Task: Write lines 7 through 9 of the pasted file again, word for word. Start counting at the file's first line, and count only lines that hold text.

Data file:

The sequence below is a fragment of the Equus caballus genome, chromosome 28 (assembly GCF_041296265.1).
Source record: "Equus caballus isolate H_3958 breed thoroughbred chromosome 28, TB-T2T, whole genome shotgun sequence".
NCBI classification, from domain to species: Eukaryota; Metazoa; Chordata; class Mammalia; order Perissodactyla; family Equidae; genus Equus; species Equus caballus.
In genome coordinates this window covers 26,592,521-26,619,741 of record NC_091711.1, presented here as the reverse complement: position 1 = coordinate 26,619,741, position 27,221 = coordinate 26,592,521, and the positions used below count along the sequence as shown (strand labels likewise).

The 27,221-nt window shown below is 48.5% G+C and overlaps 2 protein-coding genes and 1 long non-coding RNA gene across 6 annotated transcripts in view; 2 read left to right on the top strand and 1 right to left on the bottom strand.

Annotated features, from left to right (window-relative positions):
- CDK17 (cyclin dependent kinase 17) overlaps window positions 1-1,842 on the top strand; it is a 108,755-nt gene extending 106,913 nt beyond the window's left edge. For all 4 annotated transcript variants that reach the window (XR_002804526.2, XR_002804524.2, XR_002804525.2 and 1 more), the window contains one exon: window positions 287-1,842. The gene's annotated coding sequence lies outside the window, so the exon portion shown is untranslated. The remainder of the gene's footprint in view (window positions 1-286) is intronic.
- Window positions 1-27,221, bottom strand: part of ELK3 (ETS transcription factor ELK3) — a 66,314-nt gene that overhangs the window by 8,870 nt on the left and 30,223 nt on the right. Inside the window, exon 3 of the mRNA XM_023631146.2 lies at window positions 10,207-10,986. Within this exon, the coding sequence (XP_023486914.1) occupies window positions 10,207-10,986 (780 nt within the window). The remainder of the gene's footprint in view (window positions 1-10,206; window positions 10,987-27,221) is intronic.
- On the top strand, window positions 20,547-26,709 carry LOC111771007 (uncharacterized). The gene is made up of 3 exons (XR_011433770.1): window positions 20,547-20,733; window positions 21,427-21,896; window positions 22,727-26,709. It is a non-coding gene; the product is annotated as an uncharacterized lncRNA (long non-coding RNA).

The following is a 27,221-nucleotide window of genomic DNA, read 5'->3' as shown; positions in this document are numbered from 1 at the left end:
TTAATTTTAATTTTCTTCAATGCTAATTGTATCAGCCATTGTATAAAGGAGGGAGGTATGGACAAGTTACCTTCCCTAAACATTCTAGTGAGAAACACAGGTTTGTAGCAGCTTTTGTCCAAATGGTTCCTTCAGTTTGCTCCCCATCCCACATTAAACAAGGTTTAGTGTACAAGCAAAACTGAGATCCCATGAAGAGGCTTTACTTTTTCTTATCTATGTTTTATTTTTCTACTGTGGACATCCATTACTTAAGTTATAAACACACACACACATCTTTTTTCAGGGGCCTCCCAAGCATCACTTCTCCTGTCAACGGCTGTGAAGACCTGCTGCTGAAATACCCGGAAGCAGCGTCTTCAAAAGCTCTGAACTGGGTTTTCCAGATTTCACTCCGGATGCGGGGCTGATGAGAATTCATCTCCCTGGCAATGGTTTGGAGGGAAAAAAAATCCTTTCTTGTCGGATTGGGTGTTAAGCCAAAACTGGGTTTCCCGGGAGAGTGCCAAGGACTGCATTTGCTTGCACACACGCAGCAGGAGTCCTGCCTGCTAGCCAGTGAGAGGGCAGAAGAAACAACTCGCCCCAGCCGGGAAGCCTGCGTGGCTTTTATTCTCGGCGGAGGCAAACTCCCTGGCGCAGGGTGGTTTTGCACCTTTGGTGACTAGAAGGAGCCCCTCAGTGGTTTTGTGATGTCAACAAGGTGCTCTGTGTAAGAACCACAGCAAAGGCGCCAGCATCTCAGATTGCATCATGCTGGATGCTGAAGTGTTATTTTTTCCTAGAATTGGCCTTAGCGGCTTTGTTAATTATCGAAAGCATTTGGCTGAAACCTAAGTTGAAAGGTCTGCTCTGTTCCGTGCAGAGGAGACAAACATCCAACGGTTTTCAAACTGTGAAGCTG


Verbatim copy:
- CDK17 (cyclin dependent kinase 17) overlaps window positions 1-1,842 on the top strand; it is a 108,755-nt gene extending 106,913 nt beyond the window's left edge. For all 4 annotated transcript variants that reach the window (XR_002804526.2, XR_002804524.2, XR_002804525.2 and 1 more), the window contains one exon: window positions 287-1,842. The gene's annotated coding sequence lies outside the window, so the exon portion shown is untranslated. The remainder of the gene's footprint in view (window positions 1-286) is intronic.
- Window positions 1-27,221, bottom strand: part of ELK3 (ETS transcription factor ELK3) — a 66,314-nt gene that overhangs the window by 8,870 nt on the left and 30,223 nt on the right. Inside the window, exon 3 of the mRNA XM_023631146.2 lies at window positions 10,207-10,986. Within this exon, the coding sequence (XP_023486914.1) occupies window positions 10,207-10,986 (780 nt within the window). The remainder of the gene's footprint in view (window positions 1-10,206; window positions 10,987-27,221) is intronic.
- On the top strand, window positions 20,547-26,709 carry LOC111771007 (uncharacterized). The gene is made up of 3 exons (XR_011433770.1): window positions 20,547-20,733; window positions 21,427-21,896; window positions 22,727-26,709. It is a non-coding gene; the product is annotated as an uncharacterized lncRNA (long non-coding RNA).